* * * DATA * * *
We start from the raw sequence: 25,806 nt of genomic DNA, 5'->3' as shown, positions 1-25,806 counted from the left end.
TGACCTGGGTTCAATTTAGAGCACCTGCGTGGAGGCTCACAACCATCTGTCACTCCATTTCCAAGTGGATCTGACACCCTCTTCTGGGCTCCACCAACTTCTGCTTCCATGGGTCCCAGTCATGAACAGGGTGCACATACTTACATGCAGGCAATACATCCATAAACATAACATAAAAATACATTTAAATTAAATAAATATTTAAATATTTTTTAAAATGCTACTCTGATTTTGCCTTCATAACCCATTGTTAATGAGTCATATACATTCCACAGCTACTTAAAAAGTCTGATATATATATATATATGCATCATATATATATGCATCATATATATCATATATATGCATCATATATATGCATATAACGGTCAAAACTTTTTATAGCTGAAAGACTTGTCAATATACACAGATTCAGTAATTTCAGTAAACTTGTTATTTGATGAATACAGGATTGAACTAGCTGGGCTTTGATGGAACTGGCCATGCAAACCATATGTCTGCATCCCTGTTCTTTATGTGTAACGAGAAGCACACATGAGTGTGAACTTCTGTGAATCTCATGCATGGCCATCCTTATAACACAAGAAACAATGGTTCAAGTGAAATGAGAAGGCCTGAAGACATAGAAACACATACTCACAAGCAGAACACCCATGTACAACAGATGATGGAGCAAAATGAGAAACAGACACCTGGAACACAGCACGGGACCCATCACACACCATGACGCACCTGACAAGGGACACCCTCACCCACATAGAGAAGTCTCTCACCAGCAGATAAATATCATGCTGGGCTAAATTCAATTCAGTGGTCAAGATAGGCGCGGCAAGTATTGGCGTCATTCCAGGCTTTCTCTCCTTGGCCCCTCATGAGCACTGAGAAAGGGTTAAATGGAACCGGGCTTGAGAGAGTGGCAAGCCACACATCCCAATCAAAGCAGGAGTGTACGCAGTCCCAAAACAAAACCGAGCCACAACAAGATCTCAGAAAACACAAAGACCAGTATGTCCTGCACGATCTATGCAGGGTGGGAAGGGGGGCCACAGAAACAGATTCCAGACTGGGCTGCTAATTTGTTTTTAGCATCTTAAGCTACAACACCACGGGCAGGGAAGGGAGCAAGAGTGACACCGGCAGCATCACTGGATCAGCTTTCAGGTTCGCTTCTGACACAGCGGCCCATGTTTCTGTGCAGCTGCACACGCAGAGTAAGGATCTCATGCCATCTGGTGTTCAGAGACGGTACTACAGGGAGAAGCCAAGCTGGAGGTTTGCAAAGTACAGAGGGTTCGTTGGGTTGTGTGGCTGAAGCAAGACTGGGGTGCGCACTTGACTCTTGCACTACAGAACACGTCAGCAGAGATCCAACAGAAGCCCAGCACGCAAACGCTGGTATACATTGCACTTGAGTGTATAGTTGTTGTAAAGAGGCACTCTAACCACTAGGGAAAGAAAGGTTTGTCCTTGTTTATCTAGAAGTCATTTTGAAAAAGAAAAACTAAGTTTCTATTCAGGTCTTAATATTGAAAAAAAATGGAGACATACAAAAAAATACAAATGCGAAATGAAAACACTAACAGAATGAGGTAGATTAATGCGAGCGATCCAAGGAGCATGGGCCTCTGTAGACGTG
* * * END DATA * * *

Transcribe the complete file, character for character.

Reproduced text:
We start from the raw sequence: 25,806 nt of genomic DNA, 5'->3' as shown, positions 1-25,806 counted from the left end.
TGACCTGGGTTCAATTTAGAGCACCTGCGTGGAGGCTCACAACCATCTGTCACTCCATTTCCAAGTGGATCTGACACCCTCTTCTGGGCTCCACCAACTTCTGCTTCCATGGGTCCCAGTCATGAACAGGGTGCACATACTTACATGCAGGCAATACATCCATAAACATAACATAAAAATACATTTAAATTAAATAAATATTTAAATATTTTTTAAAATGCTACTCTGATTTTGCCTTCATAACCCATTGTTAATGAGTCATATACATTCCACAGCTACTTAAAAAGTCTGATATATATATATATATGCATCATATATATATGCATCATATATATCATATATATGCATCATATATATGCATATAACGGTCAAAACTTTTTATAGCTGAAAGACTTGTCAATATACACAGATTCAGTAATTTCAGTAAACTTGTTATTTGATGAATACAGGATTGAACTAGCTGGGCTTTGATGGAACTGGCCATGCAAACCATATGTCTGCATCCCTGTTCTTTATGTGTAACGAGAAGCACACATGAGTGTGAACTTCTGTGAATCTCATGCATGGCCATCCTTATAACACAAGAAACAATGGTTCAAGTGAAATGAGAAGGCCTGAAGACATAGAAACACATACTCACAAGCAGAACACCCATGTACAACAGATGATGGAGCAAAATGAGAAACAGACACCTGGAACACAGCACGGGACCCATCACACACCATGACGCACCTGACAAGGGACACCCTCACCCACATAGAGAAGTCTCTCACCAGCAGATAAATATCATGCTGGGCTAAATTCAATTCAGTGGTCAAGATAGGCGCGGCAAGTATTGGCGTCATTCCAGGCTTTCTCTCCTTGGCCCCTCATGAGCACTGAGAAAGGGTTAAATGGAACCGGGCTTGAGAGAGTGGCAAGCCACACATCCCAATCAAAGCAGGAGTGTACGCAGTCCCAAAACAAAACCGAGCCACAACAAGATCTCAGAAAACACAAAGACCAGTATGTCCTGCACGATCTATGCAGGGTGGGAAGGGGGGCCACAGAAACAGATTCCAGACTGGGCTGCTAATTTGTTTTTAGCATCTTAAGCTACAACACCACGGGCAGGGAAGGGAGCAAGAGTGACACCGGCAGCATCACTGGATCAGCTTTCAGGTTCGCTTCTGACACAGCGGCCCATGTTTCTGTGCAGCTGCACACGCAGAGTAAGGATCTCATGCCATCTGGTGTTCAGAGACGGTACTACAGGGAGAAGCCAAGCTGGAGGTTTGCAAAGTACAGAGGGTTCGTTGGGTTGTGTGGCTGAAGCAAGACTGGGGTGCGCACTTGACTCTTGCACTACAGAACACGTCAGCAGAGATCCAACAGAAGCCCAGCACGCAAACGCTGGTATACATTGCACTTGAGTGTATAGTTGTTGTAAAGAGGCACTCTAACCACTAGGGAAAGAAAGGTTTGTCCTTGTTTATCTAGAAGTCATTTTGAAAAAGAAAAACTAAGTTTCTATTCAGGTCTTAATATTGAAAAAAAATGGAGACATACAAAAAAATACAAATGCGAAATGAAAACACTAACAGAATGAGGTAGATTAATGCGAGCGATCCAAGGAGCATGGGCCTCTGTAGACGTG